I am a big fan of oxford commas. Really, I’m a fan of commas in general, but oxford commas are great. In case you’re not a punctuation-nerd like me: oxford commas are used when listing items, which is one reason they can also be called a serial comma. It is grammatically correct to put a comma between items in a list (Example: When I go to the supermarket, I need to buy grapes, paper towels, coffee, and chocolate). That last comma, the one that goes between the penultimate item (coffee) and the last item (chocolate), is called an oxford comma. It’s stylistic and optional, and I always opt for its use. I like it because it helps the reader know specifically what the writer intended, rather than assuming previous knowledge of the items. It goes along the lines of a common grammar joke where commas save lives. “Let’s eat, Grandma” and “Let’s eat Grandma” have very different meanings! Pronunciation helps us to understand the true meaning of the sentence, but if you’re reading that meaning can get lost. It’s helpful to be specific. 

That’s one of the many reasons the ancient Masorites created the vowel and trope systems that accompany our study of TaNaCh (the Hebrew bible). When we prepare to read from the Torah scroll or study the text, we usually use a vocalized version. Without those systems we would rely on implicit context clues to know if Alef, Shin, Reish (אשר) is pronounced AHsher (the name of one of the children of Jacob) or ahSHER (a pronoun meaning “that” or “whom”). Vowels and Trope make the text more memorable, sure, but we cannot discount their use in knowing punctuation and pronunciation and understanding of our ancient text. 

But Hebrew can only go so far in using grammar to help us understand meaning. Our Haftarah portion of the week comes from the book of Isaiah, where the prophet uses the metaphor of light to reassure his people that God’s protection and compassion persist for them even in a time of physical and spiritual exile. He begins “Kumi ori ki vah orech, u’chvod Adonai aliyich zarach,” “Arise, shine for your light has dawned; The Presence of the Lord has shone upon you!” For anyone familiar with the 5th verse of Lecha Dodi (a verse not part of our usual custom at Temple Jeremiah) you might recognize this line as it speaks to the image of Shabbat and the light she provides.  

Curiously, the translator of this Isaiah verse has made a very specific choice only noticeable in the grammar of the verse. The JPS commentary says, “Arise, shine for your light has dawned; The Presence of the Lord has shone upon you!” but another choice could have been, “Arise, shine for Your light has dawned; The Presence of the Lord has shone upon you!” Whereas Hebrew doesn’t have capital or lowercase letters, English does. Here, the translator has chosen the light that dawns to belong to the lowercase you, rather than the capital You – to belong to the anonymous human reader, rather than to God. 

This Haftarah portion is one of a series called the Haftarot of Consolation – the portions we read between the mourning holiday of Tisha B’Av (commemorating the destruction of the Temple in Jerusalem) and the celebration holiday of Rosh HaShanah (the start of our Jewish year). For seven weeks we’re comforted and build-up by the words of our prophets, reminding us of God’s presence and care, and our ability to repent and return. For seven weeks our texts remind us that God’s light still shines for us, even in the dark times.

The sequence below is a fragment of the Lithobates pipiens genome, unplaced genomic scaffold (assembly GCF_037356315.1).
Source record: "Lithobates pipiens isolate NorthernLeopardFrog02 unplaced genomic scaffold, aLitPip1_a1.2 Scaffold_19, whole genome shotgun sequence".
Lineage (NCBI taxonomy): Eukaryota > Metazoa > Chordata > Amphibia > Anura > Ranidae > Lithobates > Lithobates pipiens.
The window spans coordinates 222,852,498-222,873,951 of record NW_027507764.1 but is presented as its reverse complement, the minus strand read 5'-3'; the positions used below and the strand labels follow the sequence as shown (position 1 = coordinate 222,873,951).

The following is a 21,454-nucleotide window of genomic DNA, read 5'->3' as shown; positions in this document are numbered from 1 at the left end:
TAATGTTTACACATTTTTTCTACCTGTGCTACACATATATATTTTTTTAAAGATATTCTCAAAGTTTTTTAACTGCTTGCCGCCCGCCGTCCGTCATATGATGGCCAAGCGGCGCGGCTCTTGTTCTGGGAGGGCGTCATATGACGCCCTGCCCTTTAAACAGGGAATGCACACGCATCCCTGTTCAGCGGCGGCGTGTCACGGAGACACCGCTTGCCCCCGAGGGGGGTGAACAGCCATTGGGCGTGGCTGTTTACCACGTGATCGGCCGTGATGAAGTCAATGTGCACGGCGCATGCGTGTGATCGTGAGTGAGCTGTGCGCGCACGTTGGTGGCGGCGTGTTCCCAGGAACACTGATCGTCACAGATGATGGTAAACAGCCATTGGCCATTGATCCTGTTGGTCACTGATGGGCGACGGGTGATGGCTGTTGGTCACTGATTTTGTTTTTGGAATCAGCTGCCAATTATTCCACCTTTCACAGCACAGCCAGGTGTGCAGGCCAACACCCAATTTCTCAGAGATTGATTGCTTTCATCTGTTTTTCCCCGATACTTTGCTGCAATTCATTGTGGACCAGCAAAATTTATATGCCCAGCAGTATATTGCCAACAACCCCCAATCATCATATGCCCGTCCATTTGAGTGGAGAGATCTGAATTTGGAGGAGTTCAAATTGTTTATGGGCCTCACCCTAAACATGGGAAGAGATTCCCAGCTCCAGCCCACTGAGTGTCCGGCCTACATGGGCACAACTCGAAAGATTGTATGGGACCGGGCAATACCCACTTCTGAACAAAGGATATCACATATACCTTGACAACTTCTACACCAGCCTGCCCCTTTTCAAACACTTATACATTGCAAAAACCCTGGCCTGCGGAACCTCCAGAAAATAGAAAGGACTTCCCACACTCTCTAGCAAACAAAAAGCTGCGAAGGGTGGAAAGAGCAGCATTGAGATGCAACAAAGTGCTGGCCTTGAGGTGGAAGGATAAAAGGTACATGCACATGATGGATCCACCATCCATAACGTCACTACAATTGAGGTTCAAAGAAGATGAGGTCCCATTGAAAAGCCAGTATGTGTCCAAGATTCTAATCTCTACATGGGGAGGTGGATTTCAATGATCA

But here it is not God’s light that shines, it is ours. 

Isaiah is giving us instructions to get up and shine. He acknowledges that darkness exists and persists in the world, but our affirmation of our own radiance is what tempers the oppressive dark. More than that, we also become the reflection of God’s light for the rest of the world and strengthen those around us by example.  

Isaiah might not have been writing specifically with us in mind, but we absolutely need his message today. I don’t need to list the events and developments of our time that make the world feel darker and darker. We all know them. We all feel them. It feels nearly impossible to fight against the daily deluge of darkness. But Isaiah and our translator tell us, that we are not powerless. Simply by changing one “Y” into a “y” power and purpose are put back into our own control. We need not wait for God’s saving light to find us in the shadows, we need only to remember that we can make our own. When we stand up for our principles, speak out for those who have lost their voice, defend the vulnerable, and work for a better world – our light shines brighter. When we show those who live in darkness that we can shine, they find their own ways to shine as well. In the words of the poet Marianne Williamson, “as we let our own light shine, we unconsciously give other people permission to do the same.” 

These weeks of consolation tell us that it might not be easy to fight off the darkness, but it is worth it. And it is a cornerstone of Jewish identity. Like so many others in the world, like too many others, we are familiar with the dark, and yet we still find ways to shine. Over the next few weeks, we’ll celebrate together, from near and far, and welcome a new year with new potential. Each of these moments, each of our Jewish holidays, begins as darkness sets in. Perhaps one reason our holidays begin at night is to teach us that one seemingly insignificant act brings with it unending potential. Whether with a flick of the wrist we light a candle, or with the stroke of a key we interpret a prophetic message we know, little things matter. Together we can make those little things shine. 

Shabbat Shalom,

Rabbi Rachel Heaps